Cattle feed cost remains the single largest expense in the cow/calf sector. In fact, cattle feed cost accounts for around 50% of total operation costs and plays a key role in determining profitability.1
Explore management strategies to potentially reduce cattle feed cost:
1. Maximize stored cattle feed
When cattle feed is not stored properly, it loses volume and nutritional value. Consider storage options to prolong the life of your stored cattle feed:
- Harvest haylage or silage at the right moisture level.
- Too wet = shrink loss.
- Too dry = won’t pack well.
- Make sure silage is in an anaerobic (oxygen-free) environment. Use inoculants as needed to help with proper fermentation.
- Use wet byproducts, like distillers’ grains and gluten, within a set timeframe.
- Summer: < 4 days.
- Winter: < 1 week.
- Improve storage.
- Store round bales inside; if that isn’t possible, store them on a surface that allows for drainage to keep the underside of bales dry (i.e., gravel, tires, railroad ties).
- Ensure proper spacing between bales stored outside; spacing allows air movement and helps improve drying when weather does impact bales.
2. Maximize cattle grazing opportunities
Underused pasture and/or time spent harvesting, moving and storing feed can contribute to increased cattle feed cost. A cattle grazing program can help increase an operation’s carrying capacity, extend grazing days
and reduce dependence on harvested and stored feed. Design a cattle grazing program to make the most of your available forages
- Cattle grazing programs can include strategic fencing, water placement, herding, pasture rotation and rest, forage species variation and more.
- Consider strip grazing crop aftermath, like corn stalks.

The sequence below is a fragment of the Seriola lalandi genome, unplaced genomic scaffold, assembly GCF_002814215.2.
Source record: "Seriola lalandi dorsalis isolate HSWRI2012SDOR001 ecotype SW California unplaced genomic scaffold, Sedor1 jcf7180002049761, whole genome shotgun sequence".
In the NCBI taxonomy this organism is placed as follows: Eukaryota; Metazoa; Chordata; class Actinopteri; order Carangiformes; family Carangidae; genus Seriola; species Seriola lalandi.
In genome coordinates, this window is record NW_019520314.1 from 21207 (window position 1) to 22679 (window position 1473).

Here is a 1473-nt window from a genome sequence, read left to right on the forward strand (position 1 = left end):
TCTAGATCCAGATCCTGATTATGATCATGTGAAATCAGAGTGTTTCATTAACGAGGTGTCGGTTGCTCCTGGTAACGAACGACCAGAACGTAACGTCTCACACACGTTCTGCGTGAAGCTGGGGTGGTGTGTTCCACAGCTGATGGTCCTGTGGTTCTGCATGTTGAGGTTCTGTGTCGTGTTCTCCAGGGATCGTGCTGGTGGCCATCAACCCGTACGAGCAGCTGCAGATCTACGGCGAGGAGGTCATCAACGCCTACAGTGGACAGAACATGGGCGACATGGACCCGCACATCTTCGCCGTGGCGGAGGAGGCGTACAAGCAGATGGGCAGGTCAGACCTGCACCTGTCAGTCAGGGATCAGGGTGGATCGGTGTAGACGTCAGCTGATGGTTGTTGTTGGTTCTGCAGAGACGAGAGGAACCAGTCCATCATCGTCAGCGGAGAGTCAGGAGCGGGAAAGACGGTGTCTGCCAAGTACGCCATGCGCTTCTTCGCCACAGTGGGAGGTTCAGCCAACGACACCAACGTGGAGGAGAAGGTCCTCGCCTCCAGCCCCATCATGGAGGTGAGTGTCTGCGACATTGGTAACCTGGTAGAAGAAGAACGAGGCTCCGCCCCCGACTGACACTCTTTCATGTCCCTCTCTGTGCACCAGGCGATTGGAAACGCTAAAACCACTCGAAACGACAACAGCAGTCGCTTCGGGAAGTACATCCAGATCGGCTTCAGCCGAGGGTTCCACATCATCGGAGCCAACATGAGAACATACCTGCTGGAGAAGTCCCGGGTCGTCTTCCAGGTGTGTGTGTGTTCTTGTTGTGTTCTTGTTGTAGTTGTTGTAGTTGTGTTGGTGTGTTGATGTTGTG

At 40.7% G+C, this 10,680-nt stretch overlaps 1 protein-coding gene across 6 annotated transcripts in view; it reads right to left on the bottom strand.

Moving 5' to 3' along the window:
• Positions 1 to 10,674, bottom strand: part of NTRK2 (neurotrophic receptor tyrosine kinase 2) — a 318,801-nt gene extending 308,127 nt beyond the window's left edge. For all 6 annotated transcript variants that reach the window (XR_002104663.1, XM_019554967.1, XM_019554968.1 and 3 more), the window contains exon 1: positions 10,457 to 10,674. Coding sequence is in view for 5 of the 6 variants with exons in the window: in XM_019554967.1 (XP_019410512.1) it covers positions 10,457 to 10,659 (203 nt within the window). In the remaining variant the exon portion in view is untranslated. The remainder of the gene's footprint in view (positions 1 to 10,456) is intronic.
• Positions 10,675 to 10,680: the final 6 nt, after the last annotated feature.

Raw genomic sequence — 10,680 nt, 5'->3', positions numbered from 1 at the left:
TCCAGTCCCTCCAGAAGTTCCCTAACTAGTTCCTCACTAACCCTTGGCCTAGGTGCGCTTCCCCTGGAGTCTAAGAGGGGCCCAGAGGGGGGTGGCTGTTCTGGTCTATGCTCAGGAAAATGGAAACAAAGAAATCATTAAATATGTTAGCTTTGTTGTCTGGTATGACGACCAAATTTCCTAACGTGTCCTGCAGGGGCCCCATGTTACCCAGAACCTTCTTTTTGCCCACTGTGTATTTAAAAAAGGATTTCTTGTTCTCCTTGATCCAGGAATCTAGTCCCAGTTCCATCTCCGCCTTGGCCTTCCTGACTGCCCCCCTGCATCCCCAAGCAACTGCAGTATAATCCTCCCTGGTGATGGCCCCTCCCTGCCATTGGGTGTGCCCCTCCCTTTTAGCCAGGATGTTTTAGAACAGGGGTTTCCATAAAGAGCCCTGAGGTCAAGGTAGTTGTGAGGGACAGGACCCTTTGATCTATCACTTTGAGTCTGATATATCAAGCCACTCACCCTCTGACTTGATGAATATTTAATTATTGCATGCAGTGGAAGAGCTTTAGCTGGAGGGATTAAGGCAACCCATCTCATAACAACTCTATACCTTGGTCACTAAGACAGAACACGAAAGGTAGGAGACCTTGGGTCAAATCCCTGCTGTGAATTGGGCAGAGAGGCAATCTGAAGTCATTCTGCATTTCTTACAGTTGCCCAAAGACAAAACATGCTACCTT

- Encourage cattle grazing in underutilized pasture by limiting them to certain pasture sections, and slowly add and remove sections over time.
- Supplements such as Purina® Accuration® Blocks, Rangeland® Protein Tubs, or Accuration® Liquid can help promote cattle grazing in underutilized pasture or range area, potentially increasing grazing days.
- Learn from cattle grazing experts in your area, or utilize resources from nearby universities, Natural Resources Conservation Service offices and more.
3. Use proper feeding methods
Systems for feeding forage to cattle can contribute to feed waste, especially with mature cows. According to the University of Nebraska, feeding hay to cattle with 24-hour free-choice access can result in 25-45% hay waste due to sorting, trampling on and soiling the hay. Identify areas for improvement when feeding hay to cattle:
- If you use hay rings, research the types that can reduce waste when feeding hay to cattle versus traditional round rings.
- Consider feeding hay to cattle through “hay traps,” which use rings but reduce access time, depending on forage quality and cattle nutrition requirements.
- In drier climates or range settings, unroll hay or processed forages.
Does your cattle nutrition program stack up? Find out with a Proof Pays trial.
1 Gunn, Patrick and Schwab, Denise. Iowa State University Extension. “Ten Ways to Reduce Feed
Costs in Cow-calf Operations.” Accessed March 26, 2019: https://www.extension.iastate.edu/